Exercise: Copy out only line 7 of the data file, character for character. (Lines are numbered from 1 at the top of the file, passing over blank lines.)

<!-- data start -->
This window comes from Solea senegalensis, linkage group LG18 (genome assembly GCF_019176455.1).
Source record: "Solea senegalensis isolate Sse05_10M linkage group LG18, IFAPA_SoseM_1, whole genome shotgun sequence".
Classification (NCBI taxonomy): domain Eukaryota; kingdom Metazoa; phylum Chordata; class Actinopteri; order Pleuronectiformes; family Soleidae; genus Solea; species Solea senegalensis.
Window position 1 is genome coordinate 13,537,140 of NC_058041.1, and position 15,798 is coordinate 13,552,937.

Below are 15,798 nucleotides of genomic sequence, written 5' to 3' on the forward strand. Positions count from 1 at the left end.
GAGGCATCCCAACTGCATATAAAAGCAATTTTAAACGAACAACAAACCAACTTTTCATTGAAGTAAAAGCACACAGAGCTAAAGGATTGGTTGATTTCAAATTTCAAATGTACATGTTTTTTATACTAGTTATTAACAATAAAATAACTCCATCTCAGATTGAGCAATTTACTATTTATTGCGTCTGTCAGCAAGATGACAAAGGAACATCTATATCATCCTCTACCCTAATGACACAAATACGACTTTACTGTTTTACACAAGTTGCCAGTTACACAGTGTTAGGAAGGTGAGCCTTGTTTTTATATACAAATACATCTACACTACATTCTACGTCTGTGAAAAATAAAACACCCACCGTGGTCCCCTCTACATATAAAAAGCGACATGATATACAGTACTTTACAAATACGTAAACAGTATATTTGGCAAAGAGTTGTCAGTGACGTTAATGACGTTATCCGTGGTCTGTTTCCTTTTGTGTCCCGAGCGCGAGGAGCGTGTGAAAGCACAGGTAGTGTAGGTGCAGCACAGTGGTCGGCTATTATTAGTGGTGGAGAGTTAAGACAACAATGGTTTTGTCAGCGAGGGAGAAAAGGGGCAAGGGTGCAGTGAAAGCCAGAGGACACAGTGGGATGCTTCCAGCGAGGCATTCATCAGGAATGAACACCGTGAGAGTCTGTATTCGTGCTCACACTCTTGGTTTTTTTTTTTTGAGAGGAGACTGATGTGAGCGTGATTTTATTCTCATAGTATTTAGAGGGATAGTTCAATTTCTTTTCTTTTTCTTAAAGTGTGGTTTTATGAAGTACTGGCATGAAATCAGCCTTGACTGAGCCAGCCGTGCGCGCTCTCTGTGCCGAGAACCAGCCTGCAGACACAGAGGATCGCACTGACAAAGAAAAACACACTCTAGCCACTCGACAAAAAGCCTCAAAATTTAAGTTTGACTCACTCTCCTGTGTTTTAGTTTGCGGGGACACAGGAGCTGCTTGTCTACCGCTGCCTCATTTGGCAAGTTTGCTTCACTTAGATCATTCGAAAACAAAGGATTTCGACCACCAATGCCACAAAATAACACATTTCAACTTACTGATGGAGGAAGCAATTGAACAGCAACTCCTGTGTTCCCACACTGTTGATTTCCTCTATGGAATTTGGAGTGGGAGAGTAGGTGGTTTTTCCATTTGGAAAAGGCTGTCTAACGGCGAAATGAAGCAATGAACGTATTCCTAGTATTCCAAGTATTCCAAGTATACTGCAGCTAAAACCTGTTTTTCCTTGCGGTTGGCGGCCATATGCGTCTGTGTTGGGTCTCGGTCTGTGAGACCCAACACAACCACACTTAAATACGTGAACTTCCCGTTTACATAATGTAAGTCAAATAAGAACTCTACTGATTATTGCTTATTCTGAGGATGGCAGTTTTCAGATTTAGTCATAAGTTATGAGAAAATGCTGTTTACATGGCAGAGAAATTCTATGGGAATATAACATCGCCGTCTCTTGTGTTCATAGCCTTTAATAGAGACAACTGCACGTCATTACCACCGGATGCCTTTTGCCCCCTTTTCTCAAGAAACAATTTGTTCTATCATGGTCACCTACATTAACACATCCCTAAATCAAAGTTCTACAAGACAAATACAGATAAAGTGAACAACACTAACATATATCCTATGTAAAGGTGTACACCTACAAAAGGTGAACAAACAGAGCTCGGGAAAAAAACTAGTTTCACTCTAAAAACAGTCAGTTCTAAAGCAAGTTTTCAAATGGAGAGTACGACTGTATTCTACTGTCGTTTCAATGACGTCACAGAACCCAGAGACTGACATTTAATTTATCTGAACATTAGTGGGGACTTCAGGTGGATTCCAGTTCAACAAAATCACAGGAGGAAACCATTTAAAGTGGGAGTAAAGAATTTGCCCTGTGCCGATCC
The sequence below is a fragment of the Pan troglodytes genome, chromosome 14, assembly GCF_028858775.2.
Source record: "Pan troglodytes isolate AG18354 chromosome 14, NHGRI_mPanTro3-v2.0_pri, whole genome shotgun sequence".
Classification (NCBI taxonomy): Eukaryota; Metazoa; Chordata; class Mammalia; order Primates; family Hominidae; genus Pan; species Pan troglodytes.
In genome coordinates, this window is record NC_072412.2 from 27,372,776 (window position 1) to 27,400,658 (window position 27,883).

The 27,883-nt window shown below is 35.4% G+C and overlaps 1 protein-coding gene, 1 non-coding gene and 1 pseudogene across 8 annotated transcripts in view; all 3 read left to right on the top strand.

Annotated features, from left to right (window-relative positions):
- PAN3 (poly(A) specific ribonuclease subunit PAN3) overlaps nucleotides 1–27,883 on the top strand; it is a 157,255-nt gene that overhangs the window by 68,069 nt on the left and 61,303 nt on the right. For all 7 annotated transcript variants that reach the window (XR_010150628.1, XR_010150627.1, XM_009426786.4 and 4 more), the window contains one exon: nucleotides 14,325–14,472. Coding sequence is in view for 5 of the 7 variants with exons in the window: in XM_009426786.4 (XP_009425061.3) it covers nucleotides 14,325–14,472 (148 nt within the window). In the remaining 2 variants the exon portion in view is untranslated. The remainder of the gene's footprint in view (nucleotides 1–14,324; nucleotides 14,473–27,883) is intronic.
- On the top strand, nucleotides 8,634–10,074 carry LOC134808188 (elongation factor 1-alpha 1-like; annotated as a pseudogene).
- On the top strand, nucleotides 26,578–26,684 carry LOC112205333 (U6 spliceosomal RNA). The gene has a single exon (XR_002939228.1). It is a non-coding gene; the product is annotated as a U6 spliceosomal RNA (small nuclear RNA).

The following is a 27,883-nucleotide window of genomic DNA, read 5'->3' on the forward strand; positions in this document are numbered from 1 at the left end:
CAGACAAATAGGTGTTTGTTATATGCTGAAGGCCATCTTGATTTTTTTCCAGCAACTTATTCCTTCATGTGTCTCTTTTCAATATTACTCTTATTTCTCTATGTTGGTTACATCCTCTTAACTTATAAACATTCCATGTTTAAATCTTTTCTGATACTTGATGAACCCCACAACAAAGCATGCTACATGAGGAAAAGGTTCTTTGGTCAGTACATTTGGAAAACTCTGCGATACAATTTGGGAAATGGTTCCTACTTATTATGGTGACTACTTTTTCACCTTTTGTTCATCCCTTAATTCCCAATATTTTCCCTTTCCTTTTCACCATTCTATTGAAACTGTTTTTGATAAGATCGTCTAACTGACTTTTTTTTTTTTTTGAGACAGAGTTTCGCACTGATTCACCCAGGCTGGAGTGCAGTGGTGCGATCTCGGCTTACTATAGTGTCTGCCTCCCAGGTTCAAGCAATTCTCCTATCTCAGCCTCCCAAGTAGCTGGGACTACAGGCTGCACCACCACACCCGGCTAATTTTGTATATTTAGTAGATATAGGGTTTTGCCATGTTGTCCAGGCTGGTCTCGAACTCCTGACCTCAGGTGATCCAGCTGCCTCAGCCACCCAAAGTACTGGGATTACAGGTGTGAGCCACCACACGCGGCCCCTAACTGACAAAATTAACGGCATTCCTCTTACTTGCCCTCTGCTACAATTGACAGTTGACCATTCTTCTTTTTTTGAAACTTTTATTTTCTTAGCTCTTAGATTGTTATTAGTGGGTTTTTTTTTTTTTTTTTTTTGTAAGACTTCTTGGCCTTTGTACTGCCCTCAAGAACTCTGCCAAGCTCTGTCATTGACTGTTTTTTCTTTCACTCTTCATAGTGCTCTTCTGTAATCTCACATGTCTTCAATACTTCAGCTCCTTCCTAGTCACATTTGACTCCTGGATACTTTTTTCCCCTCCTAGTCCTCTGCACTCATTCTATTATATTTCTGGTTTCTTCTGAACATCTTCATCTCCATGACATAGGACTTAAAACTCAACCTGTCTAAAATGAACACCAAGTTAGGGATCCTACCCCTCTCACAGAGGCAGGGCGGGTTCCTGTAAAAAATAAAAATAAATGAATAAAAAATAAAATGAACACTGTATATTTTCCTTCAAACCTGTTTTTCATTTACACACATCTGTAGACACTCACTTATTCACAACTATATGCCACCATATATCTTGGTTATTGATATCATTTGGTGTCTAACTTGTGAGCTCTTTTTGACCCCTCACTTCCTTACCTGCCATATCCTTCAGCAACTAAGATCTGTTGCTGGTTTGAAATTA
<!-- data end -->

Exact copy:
The sequence below is a fragment of the Pan troglodytes genome, chromosome 14, assembly GCF_028858775.2.